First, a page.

South Korea's Roh in Russia for nuclear talks, energy
South Korean President Roh Moo-Hyun launched a four-day visit to Moscow aimed at boosting Russia's role in curbing North Korea's nuclear weapons drive and getting greater access to Russian energy riches.
Roh flew in from Kazakhstan, where he met President Nursultan Nazarbayev earlier on Monday during a visit that yielded agreement for South Korean firms to step up their presence in the Central Asian state's Caspian Shelf oil sector.
The projects could secure up to 800 million barrels of crude oil for South Korea, the world's fourth biggest oil importer.
Roh, the first South Korean leader to travel to Russia since Kim Dae-Jung in 1999, will hold a summit with his Russian counterpart Vladimir Putin on Tuesday to discuss Russia's role in six-way talks on North Korea's nuclear weapons program and ways to boost economic exchanges.
"Russia is a major partner for South Korea and we have common aims and tasks," he told the ITAR-TASS news agency.
"It plays a very important role in resolving the nuclear problem in the Korean peninsula and I hope it will continue to do so," Roh added.
The chances are increasingly slim for a resumption this month of six-nation talks on a two-year-old impasse over North Korea's nuclear ambitions.
The country has maintained a tougher stance after South Korea disclosed its own nuclear experiments to enrich uranium four years ago and to extract a small amount of plutonium in the 1980s.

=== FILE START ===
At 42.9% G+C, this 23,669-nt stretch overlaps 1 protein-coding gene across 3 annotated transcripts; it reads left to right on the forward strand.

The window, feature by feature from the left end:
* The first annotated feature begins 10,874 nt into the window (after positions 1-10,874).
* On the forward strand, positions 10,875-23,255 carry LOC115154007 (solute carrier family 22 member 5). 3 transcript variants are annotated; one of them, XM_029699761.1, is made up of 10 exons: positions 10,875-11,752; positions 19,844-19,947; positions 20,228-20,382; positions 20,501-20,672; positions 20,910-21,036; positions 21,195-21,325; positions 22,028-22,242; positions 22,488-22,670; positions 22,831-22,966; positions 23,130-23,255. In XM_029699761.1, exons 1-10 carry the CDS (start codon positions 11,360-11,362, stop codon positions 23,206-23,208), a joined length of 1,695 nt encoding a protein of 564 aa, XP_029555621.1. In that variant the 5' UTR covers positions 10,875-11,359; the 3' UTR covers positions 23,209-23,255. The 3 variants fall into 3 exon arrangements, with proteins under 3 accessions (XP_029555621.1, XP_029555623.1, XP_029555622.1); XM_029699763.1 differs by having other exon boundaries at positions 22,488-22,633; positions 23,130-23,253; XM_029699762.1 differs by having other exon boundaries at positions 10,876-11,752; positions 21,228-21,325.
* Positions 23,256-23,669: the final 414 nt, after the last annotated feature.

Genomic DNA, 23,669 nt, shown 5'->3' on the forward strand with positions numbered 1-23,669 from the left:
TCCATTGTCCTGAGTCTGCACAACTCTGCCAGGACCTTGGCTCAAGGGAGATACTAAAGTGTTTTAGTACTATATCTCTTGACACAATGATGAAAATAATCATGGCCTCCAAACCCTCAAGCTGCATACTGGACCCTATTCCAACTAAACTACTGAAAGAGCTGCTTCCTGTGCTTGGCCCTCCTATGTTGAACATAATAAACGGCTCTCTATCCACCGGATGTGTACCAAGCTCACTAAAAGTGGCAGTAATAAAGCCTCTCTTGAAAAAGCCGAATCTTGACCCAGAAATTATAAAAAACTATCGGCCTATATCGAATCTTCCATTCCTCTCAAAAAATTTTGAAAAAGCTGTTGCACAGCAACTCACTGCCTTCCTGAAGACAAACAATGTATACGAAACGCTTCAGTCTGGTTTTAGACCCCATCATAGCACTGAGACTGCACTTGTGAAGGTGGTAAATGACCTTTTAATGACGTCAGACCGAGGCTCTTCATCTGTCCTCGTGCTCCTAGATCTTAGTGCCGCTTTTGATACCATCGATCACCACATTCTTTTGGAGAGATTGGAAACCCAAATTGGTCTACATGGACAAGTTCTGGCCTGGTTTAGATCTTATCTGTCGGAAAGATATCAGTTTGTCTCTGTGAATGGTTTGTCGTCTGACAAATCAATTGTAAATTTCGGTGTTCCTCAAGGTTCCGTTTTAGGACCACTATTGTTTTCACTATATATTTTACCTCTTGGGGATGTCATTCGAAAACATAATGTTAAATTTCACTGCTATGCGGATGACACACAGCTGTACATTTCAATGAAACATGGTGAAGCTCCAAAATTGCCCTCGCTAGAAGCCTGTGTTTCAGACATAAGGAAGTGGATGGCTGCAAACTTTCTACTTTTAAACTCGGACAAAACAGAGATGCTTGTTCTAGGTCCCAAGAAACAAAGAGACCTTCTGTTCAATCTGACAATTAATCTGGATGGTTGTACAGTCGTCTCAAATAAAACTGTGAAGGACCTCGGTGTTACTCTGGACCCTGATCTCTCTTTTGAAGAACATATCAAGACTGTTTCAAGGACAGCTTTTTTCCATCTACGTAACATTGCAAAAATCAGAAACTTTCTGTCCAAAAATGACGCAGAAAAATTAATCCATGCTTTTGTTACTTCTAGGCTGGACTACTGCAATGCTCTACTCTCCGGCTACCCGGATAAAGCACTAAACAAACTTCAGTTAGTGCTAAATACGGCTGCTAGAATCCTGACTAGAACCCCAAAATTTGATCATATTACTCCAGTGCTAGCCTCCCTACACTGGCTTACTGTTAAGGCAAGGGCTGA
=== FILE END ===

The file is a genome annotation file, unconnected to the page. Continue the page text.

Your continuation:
China, host of the six-way talks, admitted last week it would be difficult to hold the talks by the end of September as planned.
But Seoul urged Pyongyang to return to the talks which bring together the two Koreas, China, the United States, Japan and Russia.
South Korea, which only established diplomatic relations with Moscow in 1990 in the dying days of the Soviet Union, meanwhile is focused on tapping Russia's resource-rich Far East to feed its growing appetite for energy.
Issues likely to come up in Moscow include South Korean imports of oil and natural gas from Russia and the connection of the Trans-Siberian Railway with a railway through the Korean peninsula.
But so far, there is patchy progress here, with a difficult investment climate in Russia's Asian regions seen as an obstacle.
The ambitious project to establish an "Iron Silk Road" linking Asia with Europe by rail meanwhile is costly -- modernising the North Korean railway is expected to cost US$3 billion(2.5 billion euros).
And it remains impossible to realise while the two Koreas are locked in a state of such mutual enmity.
In Kazakhstan, officials of the state-run Korea National Oil Corp. (KNOC) accompanying Roh signed a protocol with Kazakh state oil firm Kazmunaigaz allowing KNOC to explore Caspian Sea oil wells and others in the onshore Tengiz region, South Korean officials said.
Separately, Korea Resources Corp. signed an agreement with Kazakhstan's state-run uranium firm KazAtomProm to jointly develop uranium mines that could provide South Korea with 1,000 tonnes of uranium annually over 30 years, the Yonhap news agency said.